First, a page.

I confess my ignorance on long-past Catholic controversies over the understanding of, and devotion to, the Eucharist, that the decamped cleric may or may not have left in Sydney (and over who may or may not have consumed it). I am unaware of the emotional and cultural impact on Catholics of long ago, having been institutionally denied spiritual solace; but I sympathise and see that disregard reflected in current federal policies towards asylum seekers. 

What are we to make of our highly idiosyncratic protagonist? Collins contends that O’Flynn was no ‘D&M’ spiritual sojourner in the postmodern sense, but a feisty, committed priest of his time with a social conscience – a man who could comfort his various flocks by practising religion as ‘an external business of fulfilling the rituals correctly’. 

‘This doesn’t mean that faith was absent,’ he adds, as ‘they saw the Mass and the sacraments as their gateways to the reality … which was “beyond” the everyday pedestrian world’.

Perhaps walking in O’Flynn’s shoes may help us understand the Australia that kicked him out.


Barry, while we do indeed learn about ‘Australia’s first unofficial non-convict Catholic priest’ in detail (down to what he ate as a Trappist monk, for instance), somehow the gist of the man described as 'impulsive and restless' escaped me.

It’s curious, really. There’s no doubting Paul Collins’ painstaking research and cataloguing. A Very Contrary Irishman is a marvel of facts, dates, details and footnotes. Obviously, the mythical figure of Jeremiah Francis O’Flynn – aided by the outrageous belief that he’d left behind in NSW the Blessed Sacrament) has long haunted Collins – and he throws himself into the task of bringing the character to the page.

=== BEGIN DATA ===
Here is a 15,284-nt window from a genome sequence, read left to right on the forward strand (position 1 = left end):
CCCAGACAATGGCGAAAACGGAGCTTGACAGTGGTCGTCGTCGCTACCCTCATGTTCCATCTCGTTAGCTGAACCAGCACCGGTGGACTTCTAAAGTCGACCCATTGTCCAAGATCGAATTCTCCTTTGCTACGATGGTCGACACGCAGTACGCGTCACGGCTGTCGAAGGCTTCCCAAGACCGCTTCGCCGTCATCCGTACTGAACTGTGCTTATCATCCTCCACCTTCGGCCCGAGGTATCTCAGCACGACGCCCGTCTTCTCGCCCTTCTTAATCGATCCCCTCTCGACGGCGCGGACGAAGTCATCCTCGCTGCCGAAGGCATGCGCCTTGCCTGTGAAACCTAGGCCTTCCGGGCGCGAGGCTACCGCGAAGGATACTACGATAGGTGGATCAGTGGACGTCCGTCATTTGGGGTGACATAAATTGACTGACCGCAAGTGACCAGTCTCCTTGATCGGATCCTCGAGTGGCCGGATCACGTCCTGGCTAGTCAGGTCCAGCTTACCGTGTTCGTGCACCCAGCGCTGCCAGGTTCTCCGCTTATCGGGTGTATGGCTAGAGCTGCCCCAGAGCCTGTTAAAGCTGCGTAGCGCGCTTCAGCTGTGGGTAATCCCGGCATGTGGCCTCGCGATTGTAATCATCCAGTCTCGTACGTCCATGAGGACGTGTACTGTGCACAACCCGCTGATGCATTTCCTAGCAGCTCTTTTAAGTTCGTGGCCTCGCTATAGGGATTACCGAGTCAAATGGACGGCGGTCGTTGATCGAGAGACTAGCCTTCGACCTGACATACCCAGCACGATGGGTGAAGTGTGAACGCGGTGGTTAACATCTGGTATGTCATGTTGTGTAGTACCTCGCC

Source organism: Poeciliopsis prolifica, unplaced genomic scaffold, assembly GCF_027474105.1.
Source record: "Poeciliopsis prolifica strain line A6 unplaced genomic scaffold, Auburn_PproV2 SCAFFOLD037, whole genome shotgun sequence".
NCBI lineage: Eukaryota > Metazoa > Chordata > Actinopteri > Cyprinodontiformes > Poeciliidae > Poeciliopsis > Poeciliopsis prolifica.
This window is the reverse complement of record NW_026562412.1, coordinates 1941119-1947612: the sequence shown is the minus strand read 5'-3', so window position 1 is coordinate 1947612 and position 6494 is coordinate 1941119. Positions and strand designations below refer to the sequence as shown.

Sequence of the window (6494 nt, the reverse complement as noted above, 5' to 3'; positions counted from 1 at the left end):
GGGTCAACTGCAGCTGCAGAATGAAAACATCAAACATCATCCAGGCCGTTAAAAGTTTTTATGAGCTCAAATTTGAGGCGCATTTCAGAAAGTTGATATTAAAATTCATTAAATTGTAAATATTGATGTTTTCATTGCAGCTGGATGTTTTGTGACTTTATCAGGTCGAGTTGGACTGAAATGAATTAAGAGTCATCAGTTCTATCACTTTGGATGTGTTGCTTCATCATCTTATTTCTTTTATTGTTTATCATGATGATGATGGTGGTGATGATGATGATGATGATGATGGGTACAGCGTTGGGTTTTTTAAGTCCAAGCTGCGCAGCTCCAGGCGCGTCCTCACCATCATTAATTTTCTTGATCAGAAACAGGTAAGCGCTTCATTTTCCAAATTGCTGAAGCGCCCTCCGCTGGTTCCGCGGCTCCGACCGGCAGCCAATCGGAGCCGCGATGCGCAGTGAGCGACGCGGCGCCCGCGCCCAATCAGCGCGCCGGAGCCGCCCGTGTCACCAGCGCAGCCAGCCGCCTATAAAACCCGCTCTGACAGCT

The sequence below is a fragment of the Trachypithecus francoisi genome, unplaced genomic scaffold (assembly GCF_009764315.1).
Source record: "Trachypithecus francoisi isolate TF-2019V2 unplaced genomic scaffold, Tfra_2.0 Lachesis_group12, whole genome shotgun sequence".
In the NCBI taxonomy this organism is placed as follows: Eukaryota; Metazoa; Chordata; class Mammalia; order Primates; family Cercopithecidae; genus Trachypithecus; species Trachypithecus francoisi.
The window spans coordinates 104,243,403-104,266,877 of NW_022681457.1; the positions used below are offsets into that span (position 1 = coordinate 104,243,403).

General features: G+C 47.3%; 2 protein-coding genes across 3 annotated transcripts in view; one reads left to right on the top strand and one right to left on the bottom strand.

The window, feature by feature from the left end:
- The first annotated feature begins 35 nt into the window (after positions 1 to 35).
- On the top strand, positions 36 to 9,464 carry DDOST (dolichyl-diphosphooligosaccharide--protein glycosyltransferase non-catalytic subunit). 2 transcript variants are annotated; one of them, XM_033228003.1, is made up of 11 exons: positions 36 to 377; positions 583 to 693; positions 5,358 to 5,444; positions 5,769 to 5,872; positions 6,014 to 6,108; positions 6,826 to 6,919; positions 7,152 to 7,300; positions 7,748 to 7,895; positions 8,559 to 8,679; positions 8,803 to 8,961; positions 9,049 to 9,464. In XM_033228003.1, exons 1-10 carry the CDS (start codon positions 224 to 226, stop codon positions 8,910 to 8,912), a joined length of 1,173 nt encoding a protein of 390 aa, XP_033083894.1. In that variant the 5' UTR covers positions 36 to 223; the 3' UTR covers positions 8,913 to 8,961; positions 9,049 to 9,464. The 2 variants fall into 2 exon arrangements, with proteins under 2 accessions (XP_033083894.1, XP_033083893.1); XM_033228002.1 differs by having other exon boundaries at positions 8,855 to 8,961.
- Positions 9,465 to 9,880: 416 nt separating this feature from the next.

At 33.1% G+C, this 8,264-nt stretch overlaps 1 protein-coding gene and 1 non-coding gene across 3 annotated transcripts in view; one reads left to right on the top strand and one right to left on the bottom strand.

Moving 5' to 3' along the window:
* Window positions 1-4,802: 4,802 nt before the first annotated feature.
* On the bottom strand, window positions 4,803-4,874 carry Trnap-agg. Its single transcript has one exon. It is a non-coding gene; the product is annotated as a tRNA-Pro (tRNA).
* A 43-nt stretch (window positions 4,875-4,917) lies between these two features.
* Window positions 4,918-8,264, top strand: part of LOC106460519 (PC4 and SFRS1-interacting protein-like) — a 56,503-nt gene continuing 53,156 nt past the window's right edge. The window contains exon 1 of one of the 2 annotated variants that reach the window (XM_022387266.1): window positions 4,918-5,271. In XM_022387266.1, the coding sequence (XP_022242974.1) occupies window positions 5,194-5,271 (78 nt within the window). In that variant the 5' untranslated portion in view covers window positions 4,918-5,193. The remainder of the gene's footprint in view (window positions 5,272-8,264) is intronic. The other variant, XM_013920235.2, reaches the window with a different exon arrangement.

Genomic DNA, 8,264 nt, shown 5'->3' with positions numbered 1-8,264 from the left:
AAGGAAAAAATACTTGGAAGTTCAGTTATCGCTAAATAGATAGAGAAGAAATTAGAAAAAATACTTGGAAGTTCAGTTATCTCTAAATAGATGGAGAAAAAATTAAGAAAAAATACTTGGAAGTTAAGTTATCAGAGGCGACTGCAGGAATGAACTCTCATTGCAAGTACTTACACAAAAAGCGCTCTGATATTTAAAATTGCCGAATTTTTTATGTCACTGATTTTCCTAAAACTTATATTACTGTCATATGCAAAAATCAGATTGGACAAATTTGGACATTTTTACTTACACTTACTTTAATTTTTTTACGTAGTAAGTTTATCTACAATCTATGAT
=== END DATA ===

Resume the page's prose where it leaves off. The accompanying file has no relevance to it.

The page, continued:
O’Flynn travelled extensively around the globe, most notably, the Caribbean, Italy, the US and, of course, Australia. I know it’s parochial of me, Barry, but I must say that I found myself drawn to 'Chapter Four: An Unwelcome Arrival New South Wales'. And I especially enjoyed the fact that it was a 'Captain John Howard' who commandeered the ship that carried at least one illegal passenger on board—that being O’Flynn, himself—who arrived in NSW minus the relevant papers. 

Parochialism aside, this felt to me to be where the ‘real’ O’Flynn resided. Perhaps, here we also detect Collins’ own colonial pride, too. Not only can we well imagine the rogue priest busily, and unlawfully, giving communion, marrying and baptising willy-nilly, Collins, too, captures the simmering tension between O’Flynn and the NSW governor responsible for deporting the priest: Major-General Lachlan Macquarie.

Despite O’Flynn’s aborted mission, Collins reminds us of his role in helping influence the British government to allow the first official Catholic missionaries to be sent to Australia in 1820. On this important point, Collins never wavers.

But making history relevant for a contemporary audience always carries risk. Engaging the reader is easy said than done (I think back, Barry, to David Hunt’s Girt: The Unauthorised History of Australia, which achieved this thanks to a generous sprinkling of modern-day double-entendre).